By TJ Buffenbarger
The alarm clock rings at 6:00 a.m. on race day morning, and the weather forecast calls for a slight chance of scattered thunderstorms. Always the optimist, I blow the report off and start upstairs to get ready to head to the track. An hour later after packing all my computer gear back up I head to the speedway.
What a great night! A strong field of cars with some of the best drivers in the country, and a full house to watch them race at my home speedway. The best part is I’m there to cover the event for my page, the speedway, and the All Stars. I heavy weekend workload I look forward to every year.
Kasey Kahne and I walk down the pit row talking about the next few weeks ahead with the big races when he notices the lightning in the sky. Always the optimist I notice the storm is moving to the north. What I failed to notice large storm that blew up out of nowhere to the south and was headed right towards us.
The damage was done though, the track was watered upon the All Stars request, and we were all sinking on the ship fast. A call comes off the radio to push up the sprint car B-main right away, and the feature would follow right after. The storm blew up so quickly I couldn’t pull it up on the radar up in the tower on my laptop, but the everyone wasn’t going to bow to mother nature without a fight. The B-Main was pushed out.
About two laps to go it started to spit rain. Always the optimist, I mention that the rain is just passing over and would stop in a moment. A few minuets later I’m in Brett Mann’s trailer because my umbrella blew apart. Shortly after the rain tuns into a downpour mixed with hail.
A few moments later the rain stops. Several drivers and crew members come out to look at the track. Always the optimist, I overhear that we’re going to try and run the track in for the feature. I walk back to the Peterbuilt team’s trailer to get a little work done on a feature I want to write later on this month and report the good news. No sooner do I get back there they rain picks up again. This time harder than the first, with wicked lightning and hail.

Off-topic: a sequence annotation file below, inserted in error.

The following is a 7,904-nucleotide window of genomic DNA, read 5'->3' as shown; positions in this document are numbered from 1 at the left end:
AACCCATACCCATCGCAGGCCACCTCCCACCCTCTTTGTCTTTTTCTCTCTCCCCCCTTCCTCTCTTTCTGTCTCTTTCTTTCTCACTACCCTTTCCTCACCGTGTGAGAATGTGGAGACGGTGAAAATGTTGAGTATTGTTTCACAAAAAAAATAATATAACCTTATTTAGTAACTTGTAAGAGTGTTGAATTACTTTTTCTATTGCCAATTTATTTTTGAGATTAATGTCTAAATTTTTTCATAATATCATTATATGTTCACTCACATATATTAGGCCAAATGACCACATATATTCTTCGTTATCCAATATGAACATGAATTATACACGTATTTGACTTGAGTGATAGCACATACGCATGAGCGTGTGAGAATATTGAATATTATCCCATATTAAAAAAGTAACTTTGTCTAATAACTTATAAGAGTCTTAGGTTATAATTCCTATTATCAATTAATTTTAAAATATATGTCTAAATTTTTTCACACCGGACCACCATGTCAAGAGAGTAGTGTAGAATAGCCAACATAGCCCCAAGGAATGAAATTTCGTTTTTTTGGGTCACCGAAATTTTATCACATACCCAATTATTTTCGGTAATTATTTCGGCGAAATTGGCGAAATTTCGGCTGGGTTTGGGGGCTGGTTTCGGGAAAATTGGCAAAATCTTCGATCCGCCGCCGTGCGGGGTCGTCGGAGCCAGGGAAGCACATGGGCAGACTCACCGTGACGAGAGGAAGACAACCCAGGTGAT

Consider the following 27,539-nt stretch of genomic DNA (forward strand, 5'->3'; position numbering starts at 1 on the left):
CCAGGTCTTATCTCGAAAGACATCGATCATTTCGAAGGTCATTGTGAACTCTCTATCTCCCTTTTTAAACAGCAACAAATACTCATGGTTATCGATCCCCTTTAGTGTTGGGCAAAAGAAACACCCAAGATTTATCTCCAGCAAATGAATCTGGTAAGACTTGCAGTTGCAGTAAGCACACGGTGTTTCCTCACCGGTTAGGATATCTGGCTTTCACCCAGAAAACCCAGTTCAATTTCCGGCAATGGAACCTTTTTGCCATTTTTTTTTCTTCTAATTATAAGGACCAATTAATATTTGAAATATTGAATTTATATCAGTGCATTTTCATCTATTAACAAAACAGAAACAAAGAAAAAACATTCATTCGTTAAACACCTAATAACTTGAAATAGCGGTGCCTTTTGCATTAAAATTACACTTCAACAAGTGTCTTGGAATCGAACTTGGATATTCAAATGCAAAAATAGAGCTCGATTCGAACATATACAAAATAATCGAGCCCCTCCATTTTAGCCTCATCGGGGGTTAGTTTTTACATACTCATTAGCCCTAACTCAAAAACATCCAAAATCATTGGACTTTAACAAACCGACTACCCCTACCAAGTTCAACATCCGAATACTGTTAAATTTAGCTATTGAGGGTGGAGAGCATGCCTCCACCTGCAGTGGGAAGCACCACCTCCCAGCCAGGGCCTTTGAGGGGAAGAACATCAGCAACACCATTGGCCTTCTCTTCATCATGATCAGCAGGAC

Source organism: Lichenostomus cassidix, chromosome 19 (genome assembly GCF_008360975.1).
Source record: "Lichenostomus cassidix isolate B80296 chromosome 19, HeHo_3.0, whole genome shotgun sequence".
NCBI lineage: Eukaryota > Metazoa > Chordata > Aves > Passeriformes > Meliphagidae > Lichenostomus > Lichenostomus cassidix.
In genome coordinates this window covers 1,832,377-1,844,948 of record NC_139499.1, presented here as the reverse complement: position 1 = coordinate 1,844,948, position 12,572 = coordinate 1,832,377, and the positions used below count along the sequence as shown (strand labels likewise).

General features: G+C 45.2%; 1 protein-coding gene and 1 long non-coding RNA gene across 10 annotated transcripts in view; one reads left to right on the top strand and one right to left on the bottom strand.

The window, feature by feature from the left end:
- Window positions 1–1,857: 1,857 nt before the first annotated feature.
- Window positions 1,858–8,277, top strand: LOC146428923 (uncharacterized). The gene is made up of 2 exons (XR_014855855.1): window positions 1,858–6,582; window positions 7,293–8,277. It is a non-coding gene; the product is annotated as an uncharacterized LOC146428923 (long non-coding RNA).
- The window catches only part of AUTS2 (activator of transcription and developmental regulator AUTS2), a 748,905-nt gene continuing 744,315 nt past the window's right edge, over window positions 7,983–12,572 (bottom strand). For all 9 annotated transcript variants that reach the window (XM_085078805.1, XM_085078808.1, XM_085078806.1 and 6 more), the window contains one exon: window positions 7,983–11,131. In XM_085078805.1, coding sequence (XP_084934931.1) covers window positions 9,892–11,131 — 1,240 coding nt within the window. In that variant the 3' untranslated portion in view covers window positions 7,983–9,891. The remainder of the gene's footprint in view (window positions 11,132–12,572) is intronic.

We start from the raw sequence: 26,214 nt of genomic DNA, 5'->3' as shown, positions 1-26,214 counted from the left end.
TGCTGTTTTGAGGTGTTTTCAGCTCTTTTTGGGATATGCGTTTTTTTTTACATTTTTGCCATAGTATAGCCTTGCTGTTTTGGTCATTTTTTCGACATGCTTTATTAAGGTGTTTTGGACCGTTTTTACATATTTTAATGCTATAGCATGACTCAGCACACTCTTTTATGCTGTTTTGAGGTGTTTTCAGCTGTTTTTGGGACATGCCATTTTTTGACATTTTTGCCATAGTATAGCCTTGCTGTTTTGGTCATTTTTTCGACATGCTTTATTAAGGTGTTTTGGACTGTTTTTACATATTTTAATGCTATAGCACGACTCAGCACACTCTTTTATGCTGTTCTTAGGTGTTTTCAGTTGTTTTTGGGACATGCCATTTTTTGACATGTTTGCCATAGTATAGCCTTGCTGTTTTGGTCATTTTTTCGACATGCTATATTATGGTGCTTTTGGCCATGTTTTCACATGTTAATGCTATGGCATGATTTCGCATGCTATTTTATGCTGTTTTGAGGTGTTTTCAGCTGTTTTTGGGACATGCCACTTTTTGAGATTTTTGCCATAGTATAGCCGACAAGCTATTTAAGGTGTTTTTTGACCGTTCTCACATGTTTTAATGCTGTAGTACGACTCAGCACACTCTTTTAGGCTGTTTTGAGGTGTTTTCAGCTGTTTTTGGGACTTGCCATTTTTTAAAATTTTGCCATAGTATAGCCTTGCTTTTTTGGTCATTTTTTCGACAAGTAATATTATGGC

After the rain stops, I contemplate what has just happened. For the first time in several ages my home track had a huge crowd to watch one of my favorite touring sprint car groups, the wind was blowing the right direction, and the show was moving along fairly well. Then just before the feature thunderstorms pound us.
There is no worse time in a program to get rain. Only the biggest event is left to race. The only real options are to run an all nighter, or schedule a double feature night with an entirely new double feature program. The other problem is it’s the end of summer, and there is not really even any Friday night’s left with the Big One, the Amoco Knoxville Nationals, and the Thunder Through the Plains Tour left before high school football starts. Running against that is suicide in almost any part of the country. There is no free Saturday night’s left for the All Stars, so this is a real pickle to be in for any racetrack. Why did it have to happen to my home track I work at?
One of my closest friends mentions to me, “A pessimist is never disappointed when proven wrong”. Also the attitude I take with my job. In the computer network field, you always must think of everything that might go wrong so steps can be taken to prevent the problems from happening. I go and sit down on the other side of the pits near my truck. I think to myself, “What if I’m to optimistic sometimes? Should I take the same attitude with my hobby as I do with my job”.
A call comes over the loudspeaker; the race will be run at 5:00 in the afternoon on Sunday. Disappointed at the prospects of a day race and missing Indiana Sprint Week at Kokomo, I head up to the tower to spread the bad news. I walked through the pit gate enter every Saturday night in the summer, and walked the isle behind the stand where I wondered since I was just a small child. I realized that tomorrow is another day of great racing 25 min from my house, and I’ll sleep in my own bed again on Sunday night. I would see all the great people I have met over the years one more afternoon.
While a pessimist disappointed when proven wrong, a true optimist can take a bad situation and look ahead towards better days ahead.
Sunday afternoon came, and an ice cream truck showed up on another unseasonably hot Michigan day. I saw someone who thanked me for helping her with some media work for the Amoco Knoxville Nationals, the wind blew the right direction, and the feature wasn’t half-bad for a daytime race.
After I got home and contemplated the entire weekend, I had a new energy. After all the heat, rain, complaining, dust, and sweat, I had managed to juggle all of the different media I had to do throughout the weekend. The best part was I get to do it all again next weekend. I flip on the weather channel for the extended forecast.
“Scattered showers next weekend”
Always the optimist, I realize it’s only Sunday. What the heck am I watching a weather forecast for? I’m sure the weather people will change there minds three or for times before Friday.